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Accessed on 11 November 2019, 1615 UTC.
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- Study of African animals illuminates links between environment, diet and gut microbiome
- New study suggests ‘Pac-Man-like’ mergers could explain massive, spinning black holes
- Visualizing an AI model’s blind spots
- Personalized gene networks may enhance study of disease
- The pathway to Parkinson’s takes a surprising twist
- Scientists Have Created Fake Rhino Horn. Could It Curb the Illegal Wildlife Trade?
- Genes from ‘fossil’ virus in human DNA found to be active
|Study of African animals illuminates links between environment, diet and gut microbiome
Posted: 11 Nov 2019 06:19 AM PST
In recent years, the field of microbiome research has grown rapidly, providing newfound knowledge — and newfound questions — about the microbes that inhabit human and animal bodies. A new study adds to that foundation of knowledge by using DNA analysis to examine the relationship between diet, the environment and the microbiome.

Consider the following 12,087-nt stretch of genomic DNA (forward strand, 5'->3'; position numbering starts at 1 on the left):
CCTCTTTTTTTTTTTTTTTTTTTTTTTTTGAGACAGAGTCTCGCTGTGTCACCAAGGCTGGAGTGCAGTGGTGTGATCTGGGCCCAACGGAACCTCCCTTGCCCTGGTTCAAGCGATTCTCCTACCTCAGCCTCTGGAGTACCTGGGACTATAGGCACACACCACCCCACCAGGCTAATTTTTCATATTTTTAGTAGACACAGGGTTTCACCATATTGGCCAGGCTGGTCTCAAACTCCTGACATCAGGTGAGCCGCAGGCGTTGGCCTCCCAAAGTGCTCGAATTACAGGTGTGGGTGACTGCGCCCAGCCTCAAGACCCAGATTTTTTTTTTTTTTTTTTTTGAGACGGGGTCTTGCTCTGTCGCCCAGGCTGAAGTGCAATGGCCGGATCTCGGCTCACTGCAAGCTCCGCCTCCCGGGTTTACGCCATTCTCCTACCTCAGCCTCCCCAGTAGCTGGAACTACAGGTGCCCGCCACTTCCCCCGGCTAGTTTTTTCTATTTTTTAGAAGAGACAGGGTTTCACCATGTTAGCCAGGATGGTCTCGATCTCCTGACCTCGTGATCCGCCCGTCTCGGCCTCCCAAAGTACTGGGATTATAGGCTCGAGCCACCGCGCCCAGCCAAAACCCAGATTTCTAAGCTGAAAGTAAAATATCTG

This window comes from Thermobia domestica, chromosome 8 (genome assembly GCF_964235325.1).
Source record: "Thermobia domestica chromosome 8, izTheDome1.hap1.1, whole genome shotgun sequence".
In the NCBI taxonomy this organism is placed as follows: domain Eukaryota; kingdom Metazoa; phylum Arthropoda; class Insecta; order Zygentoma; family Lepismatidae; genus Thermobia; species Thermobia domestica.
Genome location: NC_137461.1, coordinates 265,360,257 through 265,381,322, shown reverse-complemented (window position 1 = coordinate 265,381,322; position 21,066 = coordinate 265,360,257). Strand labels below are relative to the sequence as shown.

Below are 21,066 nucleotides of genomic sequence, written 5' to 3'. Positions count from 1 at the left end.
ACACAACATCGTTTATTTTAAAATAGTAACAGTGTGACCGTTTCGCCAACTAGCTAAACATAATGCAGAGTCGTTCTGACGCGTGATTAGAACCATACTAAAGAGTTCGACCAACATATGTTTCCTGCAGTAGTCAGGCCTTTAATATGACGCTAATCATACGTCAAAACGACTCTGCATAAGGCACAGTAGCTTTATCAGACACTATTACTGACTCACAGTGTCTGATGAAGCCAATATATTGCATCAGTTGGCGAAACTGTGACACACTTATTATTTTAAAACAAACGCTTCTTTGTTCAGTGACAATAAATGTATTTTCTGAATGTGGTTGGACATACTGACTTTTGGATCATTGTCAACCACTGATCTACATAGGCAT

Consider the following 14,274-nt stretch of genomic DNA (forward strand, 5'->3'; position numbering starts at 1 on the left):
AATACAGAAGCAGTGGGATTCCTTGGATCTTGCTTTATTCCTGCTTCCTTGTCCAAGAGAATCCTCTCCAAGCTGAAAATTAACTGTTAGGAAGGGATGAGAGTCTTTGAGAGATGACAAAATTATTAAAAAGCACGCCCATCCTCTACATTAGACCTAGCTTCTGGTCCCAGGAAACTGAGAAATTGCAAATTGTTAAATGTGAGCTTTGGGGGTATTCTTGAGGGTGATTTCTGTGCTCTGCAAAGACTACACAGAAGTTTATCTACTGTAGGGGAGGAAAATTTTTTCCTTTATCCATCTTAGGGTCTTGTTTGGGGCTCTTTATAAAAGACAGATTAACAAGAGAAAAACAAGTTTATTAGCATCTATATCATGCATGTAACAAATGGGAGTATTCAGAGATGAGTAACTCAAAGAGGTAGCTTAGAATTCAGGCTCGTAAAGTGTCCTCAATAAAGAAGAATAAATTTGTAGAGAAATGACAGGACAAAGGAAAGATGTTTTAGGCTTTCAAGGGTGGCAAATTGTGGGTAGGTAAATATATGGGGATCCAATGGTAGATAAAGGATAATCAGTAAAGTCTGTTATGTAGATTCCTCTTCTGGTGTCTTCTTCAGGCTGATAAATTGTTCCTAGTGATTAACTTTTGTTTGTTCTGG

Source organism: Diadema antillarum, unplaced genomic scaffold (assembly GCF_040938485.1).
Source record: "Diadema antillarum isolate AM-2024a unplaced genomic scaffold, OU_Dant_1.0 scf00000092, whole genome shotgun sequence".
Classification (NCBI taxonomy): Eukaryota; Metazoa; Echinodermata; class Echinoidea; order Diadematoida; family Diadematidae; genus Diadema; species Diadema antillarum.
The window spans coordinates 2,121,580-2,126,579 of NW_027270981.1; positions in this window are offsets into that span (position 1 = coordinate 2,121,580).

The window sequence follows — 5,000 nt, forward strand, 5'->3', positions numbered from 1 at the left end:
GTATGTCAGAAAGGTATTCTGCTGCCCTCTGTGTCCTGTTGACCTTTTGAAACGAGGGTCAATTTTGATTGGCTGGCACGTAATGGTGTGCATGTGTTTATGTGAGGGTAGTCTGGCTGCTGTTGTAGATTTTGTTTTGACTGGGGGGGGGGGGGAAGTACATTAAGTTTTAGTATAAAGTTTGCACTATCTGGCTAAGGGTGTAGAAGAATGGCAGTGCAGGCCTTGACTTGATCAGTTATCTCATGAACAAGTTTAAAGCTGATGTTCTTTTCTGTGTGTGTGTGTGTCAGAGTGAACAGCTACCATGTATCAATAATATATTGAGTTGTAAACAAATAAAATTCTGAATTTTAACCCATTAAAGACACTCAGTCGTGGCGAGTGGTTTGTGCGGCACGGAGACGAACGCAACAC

“Environmental change may influence what animals are eating, and as a consequence, influence their microbiome and health in a variety of ways that can only be understood in natural settings,” said study lead author Tyler Kartzinel, an assistant professor of ecology and evolutionary biology at Brown University and a former postdoctoral researcher at Princeton University.
He added that the study’s innovative DNA-based methods might ultimately provide new avenues to study and understand human microbiomes as well.